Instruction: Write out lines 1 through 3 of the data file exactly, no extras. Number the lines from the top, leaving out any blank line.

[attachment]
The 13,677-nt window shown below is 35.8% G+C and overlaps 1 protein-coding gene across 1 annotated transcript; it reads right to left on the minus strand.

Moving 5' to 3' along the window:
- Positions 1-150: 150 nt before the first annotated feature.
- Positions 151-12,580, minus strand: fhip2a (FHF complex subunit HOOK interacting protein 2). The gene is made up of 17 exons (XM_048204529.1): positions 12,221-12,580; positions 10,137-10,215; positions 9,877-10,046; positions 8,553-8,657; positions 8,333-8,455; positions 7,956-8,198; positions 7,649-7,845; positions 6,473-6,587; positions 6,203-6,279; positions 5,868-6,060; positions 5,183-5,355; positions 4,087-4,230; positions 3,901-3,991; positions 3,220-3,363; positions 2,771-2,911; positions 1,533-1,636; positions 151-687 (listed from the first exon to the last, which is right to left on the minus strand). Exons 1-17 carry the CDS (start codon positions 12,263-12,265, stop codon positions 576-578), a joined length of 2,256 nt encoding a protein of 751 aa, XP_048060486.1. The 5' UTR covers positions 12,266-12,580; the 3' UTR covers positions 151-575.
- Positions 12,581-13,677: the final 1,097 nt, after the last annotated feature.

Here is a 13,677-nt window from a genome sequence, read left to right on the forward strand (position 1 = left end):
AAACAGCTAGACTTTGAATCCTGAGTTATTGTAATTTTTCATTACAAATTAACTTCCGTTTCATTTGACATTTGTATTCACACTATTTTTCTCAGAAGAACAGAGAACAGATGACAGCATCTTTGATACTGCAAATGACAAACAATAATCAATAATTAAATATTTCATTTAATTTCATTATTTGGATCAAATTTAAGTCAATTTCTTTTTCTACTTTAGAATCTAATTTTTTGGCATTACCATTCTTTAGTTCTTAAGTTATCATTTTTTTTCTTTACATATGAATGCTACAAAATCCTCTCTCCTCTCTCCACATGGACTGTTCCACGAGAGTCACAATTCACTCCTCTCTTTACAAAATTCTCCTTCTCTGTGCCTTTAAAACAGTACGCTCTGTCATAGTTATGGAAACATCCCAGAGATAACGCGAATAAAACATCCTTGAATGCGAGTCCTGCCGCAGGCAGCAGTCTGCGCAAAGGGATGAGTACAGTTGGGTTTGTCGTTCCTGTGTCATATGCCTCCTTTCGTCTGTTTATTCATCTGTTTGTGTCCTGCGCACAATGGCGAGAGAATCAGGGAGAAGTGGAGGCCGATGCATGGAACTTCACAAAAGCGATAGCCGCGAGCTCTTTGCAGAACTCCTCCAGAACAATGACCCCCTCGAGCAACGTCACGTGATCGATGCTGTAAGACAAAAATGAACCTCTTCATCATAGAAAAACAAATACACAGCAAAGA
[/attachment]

The 13,677-nt window shown below is 35.8% G+C and overlaps 1 protein-coding gene across 1 annotated transcript; it reads right to left on the minus strand.

Moving 5' to 3' along the window:
- Positions 1-150: 150 nt before the first annotated feature.